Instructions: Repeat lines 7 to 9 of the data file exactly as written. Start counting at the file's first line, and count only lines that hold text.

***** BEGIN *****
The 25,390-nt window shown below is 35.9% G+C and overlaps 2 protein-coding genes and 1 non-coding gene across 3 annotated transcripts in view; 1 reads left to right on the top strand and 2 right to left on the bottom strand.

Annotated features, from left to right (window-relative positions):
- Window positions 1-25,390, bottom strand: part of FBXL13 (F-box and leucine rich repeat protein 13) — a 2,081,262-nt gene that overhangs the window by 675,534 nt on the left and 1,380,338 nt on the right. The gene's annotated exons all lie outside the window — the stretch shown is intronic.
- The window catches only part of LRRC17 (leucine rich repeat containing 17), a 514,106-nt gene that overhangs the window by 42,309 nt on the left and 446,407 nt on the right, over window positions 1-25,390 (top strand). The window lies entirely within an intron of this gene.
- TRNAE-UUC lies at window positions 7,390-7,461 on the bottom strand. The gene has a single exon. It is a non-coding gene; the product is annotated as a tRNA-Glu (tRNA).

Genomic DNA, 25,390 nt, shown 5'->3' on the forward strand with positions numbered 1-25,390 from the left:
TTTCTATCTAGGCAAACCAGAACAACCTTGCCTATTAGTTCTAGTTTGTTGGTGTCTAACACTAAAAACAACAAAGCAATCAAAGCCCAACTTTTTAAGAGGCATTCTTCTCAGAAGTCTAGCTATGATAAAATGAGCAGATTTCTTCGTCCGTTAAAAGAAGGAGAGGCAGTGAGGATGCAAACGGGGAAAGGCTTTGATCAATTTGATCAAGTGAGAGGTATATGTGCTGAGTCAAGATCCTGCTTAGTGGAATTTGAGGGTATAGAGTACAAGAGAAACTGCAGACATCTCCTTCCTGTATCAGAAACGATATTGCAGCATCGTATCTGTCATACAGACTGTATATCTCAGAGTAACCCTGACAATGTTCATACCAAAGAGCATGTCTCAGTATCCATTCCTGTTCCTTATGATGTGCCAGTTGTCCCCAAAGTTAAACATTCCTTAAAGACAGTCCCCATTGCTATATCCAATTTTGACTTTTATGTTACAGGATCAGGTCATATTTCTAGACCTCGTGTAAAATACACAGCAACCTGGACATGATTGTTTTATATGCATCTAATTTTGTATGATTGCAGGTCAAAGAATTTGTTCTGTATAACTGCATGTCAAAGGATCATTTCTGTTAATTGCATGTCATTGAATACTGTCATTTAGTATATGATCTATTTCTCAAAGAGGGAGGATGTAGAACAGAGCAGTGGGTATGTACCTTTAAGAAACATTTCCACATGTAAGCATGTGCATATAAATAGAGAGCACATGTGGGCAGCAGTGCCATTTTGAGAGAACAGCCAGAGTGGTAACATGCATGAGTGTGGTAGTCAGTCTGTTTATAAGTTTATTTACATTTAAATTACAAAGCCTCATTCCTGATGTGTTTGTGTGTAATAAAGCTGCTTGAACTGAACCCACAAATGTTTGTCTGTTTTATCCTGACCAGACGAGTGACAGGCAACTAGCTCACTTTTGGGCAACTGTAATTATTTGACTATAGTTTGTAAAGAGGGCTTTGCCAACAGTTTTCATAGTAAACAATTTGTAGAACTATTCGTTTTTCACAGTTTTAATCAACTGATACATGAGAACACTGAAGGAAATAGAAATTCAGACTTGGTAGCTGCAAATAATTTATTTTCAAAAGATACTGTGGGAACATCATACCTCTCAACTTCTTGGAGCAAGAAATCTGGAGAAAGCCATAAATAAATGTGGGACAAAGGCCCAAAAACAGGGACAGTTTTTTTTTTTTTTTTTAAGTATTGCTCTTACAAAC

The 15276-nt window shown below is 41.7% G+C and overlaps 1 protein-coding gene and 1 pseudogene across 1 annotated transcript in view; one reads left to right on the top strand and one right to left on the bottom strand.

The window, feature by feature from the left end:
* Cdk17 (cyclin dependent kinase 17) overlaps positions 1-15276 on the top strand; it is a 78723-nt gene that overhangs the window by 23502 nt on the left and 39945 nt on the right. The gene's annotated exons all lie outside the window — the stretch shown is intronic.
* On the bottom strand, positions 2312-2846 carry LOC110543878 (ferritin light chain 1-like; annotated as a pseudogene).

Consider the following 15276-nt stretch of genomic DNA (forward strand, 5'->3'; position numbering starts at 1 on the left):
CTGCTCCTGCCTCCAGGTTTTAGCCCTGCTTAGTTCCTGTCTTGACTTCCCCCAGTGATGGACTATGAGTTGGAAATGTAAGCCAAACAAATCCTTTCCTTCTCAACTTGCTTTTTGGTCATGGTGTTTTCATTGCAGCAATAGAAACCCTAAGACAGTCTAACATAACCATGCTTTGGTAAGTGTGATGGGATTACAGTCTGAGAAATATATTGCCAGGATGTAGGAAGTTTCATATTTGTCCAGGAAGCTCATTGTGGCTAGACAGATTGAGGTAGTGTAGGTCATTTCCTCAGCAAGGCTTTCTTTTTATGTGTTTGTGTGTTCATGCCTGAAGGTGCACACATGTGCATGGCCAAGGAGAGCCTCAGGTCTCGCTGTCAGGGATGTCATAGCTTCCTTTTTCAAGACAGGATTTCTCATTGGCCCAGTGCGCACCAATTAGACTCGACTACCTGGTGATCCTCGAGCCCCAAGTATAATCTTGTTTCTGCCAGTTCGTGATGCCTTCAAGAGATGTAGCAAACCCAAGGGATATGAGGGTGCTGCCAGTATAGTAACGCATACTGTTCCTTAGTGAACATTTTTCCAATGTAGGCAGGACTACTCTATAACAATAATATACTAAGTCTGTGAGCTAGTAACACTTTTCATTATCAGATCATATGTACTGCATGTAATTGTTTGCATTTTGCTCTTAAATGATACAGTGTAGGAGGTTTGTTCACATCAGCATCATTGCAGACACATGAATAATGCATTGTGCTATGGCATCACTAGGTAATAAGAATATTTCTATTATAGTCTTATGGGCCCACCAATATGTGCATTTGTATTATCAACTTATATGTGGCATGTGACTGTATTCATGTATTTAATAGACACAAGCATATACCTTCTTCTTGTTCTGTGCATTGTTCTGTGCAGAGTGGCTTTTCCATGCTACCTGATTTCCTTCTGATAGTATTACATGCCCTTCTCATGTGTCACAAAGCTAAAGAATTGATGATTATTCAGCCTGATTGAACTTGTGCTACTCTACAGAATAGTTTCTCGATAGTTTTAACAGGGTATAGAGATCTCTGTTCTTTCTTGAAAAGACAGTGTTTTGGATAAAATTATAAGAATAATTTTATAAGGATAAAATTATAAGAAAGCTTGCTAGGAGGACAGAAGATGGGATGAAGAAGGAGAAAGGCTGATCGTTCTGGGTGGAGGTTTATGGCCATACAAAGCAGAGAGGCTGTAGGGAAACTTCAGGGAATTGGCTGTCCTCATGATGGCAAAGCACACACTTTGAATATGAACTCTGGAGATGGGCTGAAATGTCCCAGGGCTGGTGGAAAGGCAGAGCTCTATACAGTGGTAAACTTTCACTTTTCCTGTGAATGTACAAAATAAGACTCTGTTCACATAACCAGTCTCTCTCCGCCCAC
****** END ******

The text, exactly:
TTTCTATCTAGGCAAACCAGAACAACCTTGCCTATTAGTTCTAGTTTGTTGGTGTCTAACACTAAAAACAACAAAGCAATCAAAGCCCAACTTTTTAAGAGGCATTCTTCTCAGAAGTCTAGCTATGATAAAATGAGCAGATTTCTTCGTCCGTTAAAAGAAGGAGAGGCAGTGAGGATGCAAACGGGGAAAGGCTTTGATCAATTTGATCAAGTGAGAGGTATATGTGCTGAGTCAAGATCCTGCTTAGTGGAATTTGAGGGTATAGAGTACAAGAGAAACTGCAGACATCTCCTTCCTGTATCAGAAACGATATTGCAGCATCGTATCTGTCATACAGACTGTATATCTCAGAGTAACCCTGACAATGTTCATACCAAAGAGCATGTCTCAGTATCCATTCCTGTTCCTTATGATGTGCCAGTTGTCCCCAAAGTTAAACATTCCTTAAAGACAGTCCCCATTGCTATATCCAATTTTGACTTTTATGTTACAGGATCAGGTCATATTTCTAGACCTCGTGTAAAATACACAGCAACCTGGACATGATTGTTTTATATGCATCTAATTTTGTATGATTGCAGGTCAAAGAATTTGTTCTGTATAACTGCATGTCAAAGGATCATTTCTGTTAATTGCATGTCATTGAATACTGTCATTTAGTATATGATCTATTTCTCAAAGAGGGAGGATGTAGAACAGAGCAGTGGGTATGTACCTTTAAGAAACATTTCCACATGTAAGCATGTGCATATAAATAGAGAGCACATGTGGGCAGCAGTGCCATTTTGAGAGAACAGCCAGAGTGGTAACATGCATGAGTGTGGTAGTCAGTCTGTTTATAAGTTTATTTACATTTAAATTACAAAGCCTCATTCCTGATGTGTTTGTGTGTAATAAAGCTGCTTGAACTGAACCCACAAATGTTTGTCTGTTTTATCCTGACCAGACGAGTGACAGGCAACTAGCTCACTTTTGGGCAACTGTAATTATTTGACTATAGTTTGTAAAGAGGGCTTTGCCAACAGTTTTCATAGTAAACAATTTGTAGAACTATTCGTTTTTCACAGTTTTAATCAACTGATACATGAGAACACTGAAGGAAATAGAAATTCAGACTTGGTAGCTGCAAATAATTTATTTTCAAAAGATACTGTGGGAACATCATACCTCTCAACTTCTTGGAGCAAGAAATCTGGAGAAAGCCATAAATAAATGTGGGACAAAGGCCCAAAAACAGGGACAGTTTTTTTTTTTTTTTTTAAGTATTGCTCTTACAAAC

The 15276-nt window shown below is 41.7% G+C and overlaps 1 protein-coding gene and 1 pseudogene across 1 annotated transcript in view; one reads left to right on the top strand and one right to left on the bottom strand.

The window, feature by feature from the left end: